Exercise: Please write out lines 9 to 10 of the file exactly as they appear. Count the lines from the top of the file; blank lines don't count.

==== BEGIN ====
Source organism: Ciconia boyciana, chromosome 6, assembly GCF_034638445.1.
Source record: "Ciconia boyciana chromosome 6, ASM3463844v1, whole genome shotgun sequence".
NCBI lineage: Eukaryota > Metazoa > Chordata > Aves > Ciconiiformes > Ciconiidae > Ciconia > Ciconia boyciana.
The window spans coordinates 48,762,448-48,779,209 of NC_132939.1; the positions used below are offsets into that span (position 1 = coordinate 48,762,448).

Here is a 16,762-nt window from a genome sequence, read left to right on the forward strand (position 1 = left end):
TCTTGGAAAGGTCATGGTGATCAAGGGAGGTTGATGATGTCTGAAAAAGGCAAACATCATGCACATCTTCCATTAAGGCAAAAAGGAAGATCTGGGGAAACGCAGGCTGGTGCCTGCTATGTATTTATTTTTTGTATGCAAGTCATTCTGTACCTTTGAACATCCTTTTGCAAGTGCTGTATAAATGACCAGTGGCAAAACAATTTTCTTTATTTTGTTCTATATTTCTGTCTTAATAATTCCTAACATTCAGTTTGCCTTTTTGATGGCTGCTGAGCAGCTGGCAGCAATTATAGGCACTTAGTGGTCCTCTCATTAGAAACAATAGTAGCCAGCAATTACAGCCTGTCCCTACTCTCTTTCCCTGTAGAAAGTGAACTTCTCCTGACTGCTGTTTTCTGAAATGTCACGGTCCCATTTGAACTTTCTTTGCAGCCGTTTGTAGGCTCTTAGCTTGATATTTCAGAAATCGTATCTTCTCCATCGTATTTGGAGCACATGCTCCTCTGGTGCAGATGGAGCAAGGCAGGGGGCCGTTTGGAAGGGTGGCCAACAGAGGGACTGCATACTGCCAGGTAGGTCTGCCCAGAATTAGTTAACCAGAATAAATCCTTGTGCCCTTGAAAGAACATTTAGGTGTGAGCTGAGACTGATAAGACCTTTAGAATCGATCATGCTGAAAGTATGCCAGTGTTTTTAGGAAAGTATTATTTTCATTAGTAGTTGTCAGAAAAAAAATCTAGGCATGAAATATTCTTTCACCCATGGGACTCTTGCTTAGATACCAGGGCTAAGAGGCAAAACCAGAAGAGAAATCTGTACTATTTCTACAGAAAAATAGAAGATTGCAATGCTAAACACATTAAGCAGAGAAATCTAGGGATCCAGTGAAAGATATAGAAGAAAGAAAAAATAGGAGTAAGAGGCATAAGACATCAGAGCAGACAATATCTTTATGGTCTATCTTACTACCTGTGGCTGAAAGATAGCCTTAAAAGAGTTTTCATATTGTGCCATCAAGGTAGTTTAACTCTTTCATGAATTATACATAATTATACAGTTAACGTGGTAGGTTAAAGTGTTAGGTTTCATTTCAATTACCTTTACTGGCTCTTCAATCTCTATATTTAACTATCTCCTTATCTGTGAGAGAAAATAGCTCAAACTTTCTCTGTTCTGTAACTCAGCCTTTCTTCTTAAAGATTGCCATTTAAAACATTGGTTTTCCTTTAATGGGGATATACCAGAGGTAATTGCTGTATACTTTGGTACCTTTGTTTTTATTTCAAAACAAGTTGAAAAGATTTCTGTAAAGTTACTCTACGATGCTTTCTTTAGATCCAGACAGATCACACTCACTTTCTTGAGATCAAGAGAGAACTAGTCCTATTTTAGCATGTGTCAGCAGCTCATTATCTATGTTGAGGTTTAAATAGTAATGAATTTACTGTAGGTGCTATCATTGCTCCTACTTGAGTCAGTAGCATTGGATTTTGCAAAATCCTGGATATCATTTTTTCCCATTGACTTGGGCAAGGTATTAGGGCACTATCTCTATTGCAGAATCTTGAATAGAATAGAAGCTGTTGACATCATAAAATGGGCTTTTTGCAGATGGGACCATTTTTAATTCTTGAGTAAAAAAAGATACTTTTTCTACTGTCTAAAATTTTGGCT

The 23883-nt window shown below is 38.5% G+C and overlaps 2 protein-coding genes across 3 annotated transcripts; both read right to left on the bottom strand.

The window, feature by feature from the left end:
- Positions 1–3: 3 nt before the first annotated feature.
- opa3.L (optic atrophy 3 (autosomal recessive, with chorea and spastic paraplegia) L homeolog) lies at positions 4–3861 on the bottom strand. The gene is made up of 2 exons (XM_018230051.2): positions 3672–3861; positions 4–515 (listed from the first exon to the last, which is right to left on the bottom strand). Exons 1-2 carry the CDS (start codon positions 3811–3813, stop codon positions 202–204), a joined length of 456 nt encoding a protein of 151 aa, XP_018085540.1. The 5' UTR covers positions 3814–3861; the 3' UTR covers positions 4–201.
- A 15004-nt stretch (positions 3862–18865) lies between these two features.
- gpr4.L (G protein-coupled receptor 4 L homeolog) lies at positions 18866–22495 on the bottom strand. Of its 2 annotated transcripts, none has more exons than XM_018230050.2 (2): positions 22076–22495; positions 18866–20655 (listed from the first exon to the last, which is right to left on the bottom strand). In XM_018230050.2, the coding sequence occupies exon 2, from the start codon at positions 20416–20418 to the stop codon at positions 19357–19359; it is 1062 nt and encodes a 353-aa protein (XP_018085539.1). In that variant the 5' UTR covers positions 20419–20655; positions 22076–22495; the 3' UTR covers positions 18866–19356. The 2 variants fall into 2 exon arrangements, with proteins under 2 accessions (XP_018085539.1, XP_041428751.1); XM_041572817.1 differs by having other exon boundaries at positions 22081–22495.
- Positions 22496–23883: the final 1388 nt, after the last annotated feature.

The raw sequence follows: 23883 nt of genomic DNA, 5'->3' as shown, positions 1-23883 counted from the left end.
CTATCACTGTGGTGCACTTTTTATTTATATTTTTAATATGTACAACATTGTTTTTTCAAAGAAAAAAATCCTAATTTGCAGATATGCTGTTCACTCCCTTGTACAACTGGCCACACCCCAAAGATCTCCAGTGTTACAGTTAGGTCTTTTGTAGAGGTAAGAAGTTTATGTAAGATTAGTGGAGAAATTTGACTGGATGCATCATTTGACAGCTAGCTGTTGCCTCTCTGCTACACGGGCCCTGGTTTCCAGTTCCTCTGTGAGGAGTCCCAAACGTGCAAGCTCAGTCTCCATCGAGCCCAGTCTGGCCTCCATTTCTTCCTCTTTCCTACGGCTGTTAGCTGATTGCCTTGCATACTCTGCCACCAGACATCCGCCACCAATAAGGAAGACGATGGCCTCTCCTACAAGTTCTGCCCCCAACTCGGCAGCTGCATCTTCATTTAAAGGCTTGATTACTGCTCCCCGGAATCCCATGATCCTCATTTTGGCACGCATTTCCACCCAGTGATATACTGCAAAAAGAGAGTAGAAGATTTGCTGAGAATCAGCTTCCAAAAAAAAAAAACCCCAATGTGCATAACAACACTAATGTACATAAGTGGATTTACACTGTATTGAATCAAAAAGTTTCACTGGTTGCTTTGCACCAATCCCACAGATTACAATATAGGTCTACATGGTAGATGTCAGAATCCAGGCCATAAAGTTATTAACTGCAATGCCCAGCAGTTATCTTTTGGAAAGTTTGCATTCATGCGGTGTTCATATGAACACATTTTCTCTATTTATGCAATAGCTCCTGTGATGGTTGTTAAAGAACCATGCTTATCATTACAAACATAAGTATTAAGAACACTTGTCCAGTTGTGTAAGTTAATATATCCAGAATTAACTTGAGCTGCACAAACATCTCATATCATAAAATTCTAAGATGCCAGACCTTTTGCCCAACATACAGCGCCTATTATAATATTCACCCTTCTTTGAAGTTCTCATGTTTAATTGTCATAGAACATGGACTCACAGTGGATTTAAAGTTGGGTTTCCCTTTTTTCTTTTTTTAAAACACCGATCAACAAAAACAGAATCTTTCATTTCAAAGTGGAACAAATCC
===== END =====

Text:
- Positions 1–3: 3 nt before the first annotated feature.
- opa3.L (optic atrophy 3 (autosomal recessive, with chorea and spastic paraplegia) L homeolog) lies at positions 4–3861 on the bottom strand. The gene is made up of 2 exons (XM_018230051.2): positions 3672–3861; positions 4–515 (listed from the first exon to the last, which is right to left on the bottom strand). Exons 1-2 carry the CDS (start codon positions 3811–3813, stop codon positions 202–204), a joined length of 456 nt encoding a protein of 151 aa, XP_018085540.1. The 5' UTR covers positions 3814–3861; the 3' UTR covers positions 4–201.